I’m not certain that this 2 GPS approach will be as effective as I imagine.  I am certain I will learn a lot about the effective use of these devices by the end of the rally.

BaseCamp / MapSource

MapSource and BaseCamp are free desktop applications, available from Garmin, which are used to create routes on a garmin map which can then be downloaded into a GPS.  Using these applications, a rider can use their computer to plot any course he/she wants to use to get from point A to point B to point C, etc.  MapSource is the legacy version of the application and is no longer supported.  However, it is still a very effective route planning application.  BaseCamp is the current application and has many features which aren’t available in MapSource.  Myself, I prefer BaseCamp for a variety of reasons which I won’t bother to go into here.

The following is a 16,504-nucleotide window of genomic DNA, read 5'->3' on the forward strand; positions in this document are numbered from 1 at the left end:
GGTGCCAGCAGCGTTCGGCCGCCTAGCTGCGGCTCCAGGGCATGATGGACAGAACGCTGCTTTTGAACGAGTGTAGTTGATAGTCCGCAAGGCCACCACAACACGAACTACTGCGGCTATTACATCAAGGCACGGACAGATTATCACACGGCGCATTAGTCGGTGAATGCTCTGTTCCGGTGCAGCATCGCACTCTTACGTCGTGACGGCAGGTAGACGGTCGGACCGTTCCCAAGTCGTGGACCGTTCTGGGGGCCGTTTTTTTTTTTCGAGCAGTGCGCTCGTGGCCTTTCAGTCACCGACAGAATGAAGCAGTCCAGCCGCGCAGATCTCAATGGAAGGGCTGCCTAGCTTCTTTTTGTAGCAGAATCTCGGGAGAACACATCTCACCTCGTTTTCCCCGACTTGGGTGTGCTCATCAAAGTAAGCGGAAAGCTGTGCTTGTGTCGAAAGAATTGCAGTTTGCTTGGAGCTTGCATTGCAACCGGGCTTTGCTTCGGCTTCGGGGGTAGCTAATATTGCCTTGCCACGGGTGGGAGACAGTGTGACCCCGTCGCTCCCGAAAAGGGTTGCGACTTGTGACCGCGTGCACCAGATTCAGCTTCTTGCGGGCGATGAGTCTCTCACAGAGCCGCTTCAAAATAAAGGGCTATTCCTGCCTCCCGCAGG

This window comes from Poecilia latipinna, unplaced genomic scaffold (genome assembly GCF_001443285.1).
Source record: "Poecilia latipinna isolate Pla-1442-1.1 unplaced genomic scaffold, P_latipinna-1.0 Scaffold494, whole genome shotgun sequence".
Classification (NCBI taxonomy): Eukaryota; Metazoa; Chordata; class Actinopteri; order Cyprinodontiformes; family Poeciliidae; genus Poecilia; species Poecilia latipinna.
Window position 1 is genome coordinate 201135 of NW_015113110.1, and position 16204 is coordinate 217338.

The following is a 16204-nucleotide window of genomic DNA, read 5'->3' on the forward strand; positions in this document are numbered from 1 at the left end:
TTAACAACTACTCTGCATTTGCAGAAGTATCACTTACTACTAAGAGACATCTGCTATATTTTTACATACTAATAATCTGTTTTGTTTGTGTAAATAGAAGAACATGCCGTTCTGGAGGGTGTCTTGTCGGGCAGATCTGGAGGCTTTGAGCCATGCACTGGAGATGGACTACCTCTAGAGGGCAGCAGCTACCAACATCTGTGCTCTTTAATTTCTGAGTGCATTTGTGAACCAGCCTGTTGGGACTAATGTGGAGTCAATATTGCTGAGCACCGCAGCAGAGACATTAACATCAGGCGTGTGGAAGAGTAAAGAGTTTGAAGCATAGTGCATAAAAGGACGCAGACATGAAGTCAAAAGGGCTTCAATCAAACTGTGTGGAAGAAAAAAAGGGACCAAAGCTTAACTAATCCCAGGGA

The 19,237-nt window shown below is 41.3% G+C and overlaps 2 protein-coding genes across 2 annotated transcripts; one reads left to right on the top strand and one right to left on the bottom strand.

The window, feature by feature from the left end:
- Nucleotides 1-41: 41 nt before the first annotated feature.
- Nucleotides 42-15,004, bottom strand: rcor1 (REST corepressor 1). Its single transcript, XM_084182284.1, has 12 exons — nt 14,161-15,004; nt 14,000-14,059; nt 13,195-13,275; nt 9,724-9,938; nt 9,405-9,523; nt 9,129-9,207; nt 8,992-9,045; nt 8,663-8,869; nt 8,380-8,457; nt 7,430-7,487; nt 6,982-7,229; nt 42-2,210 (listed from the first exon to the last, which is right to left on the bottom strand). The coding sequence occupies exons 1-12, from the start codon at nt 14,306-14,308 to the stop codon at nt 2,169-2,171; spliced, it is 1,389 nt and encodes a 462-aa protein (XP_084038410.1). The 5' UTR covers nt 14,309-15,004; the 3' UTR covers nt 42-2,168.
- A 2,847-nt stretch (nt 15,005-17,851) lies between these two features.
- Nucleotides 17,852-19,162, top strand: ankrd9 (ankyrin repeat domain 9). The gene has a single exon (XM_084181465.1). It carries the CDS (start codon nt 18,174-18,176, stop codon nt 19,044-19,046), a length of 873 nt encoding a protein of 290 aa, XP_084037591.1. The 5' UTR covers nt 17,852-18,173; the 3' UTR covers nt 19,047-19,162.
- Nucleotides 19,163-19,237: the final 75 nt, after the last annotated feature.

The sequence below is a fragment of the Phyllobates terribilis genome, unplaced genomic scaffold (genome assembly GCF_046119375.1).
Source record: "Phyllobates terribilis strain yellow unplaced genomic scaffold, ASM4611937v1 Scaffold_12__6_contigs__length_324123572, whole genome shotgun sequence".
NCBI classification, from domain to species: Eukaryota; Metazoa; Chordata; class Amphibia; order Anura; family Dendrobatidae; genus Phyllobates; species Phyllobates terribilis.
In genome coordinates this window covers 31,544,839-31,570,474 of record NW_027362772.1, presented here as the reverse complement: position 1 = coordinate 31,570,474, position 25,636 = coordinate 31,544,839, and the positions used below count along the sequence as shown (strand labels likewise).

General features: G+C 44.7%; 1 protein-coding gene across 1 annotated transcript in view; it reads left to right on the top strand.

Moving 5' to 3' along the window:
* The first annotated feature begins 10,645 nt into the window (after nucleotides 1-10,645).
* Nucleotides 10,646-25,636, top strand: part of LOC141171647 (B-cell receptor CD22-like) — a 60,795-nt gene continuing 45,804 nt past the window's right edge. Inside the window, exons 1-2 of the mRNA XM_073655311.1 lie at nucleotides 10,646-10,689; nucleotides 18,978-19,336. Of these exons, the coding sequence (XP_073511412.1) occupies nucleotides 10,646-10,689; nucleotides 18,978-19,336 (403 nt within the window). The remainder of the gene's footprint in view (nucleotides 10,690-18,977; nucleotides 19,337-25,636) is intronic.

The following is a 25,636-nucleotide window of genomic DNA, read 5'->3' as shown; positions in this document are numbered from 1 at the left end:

My backup GPS, a Garmin Zumo 660, began displaying an error message several months ago.  The message was “The route cannot be calculated. No roads are near the destination.”  Once the error was displayed, navigation stopped, and you would need to restart navigation.  Usually, within a few minutes the error would occur again.  A significant number of hours of online research revealed that many people were having the same issue and that they were solving the problem by using MapSource rather than BaseCamp.  So, I switched back to MapSource and have not experienced a single problem since.  At least not until I began planning a route I will be riding in October.